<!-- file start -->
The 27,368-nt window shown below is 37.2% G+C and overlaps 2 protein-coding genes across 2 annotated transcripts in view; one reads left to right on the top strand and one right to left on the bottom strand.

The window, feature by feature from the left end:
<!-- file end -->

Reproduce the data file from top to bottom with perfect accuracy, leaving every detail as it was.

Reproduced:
The 27,368-nt window shown below is 37.2% G+C and overlaps 2 protein-coding genes across 2 annotated transcripts in view; one reads left to right on the top strand and one right to left on the bottom strand.

The window, feature by feature from the left end: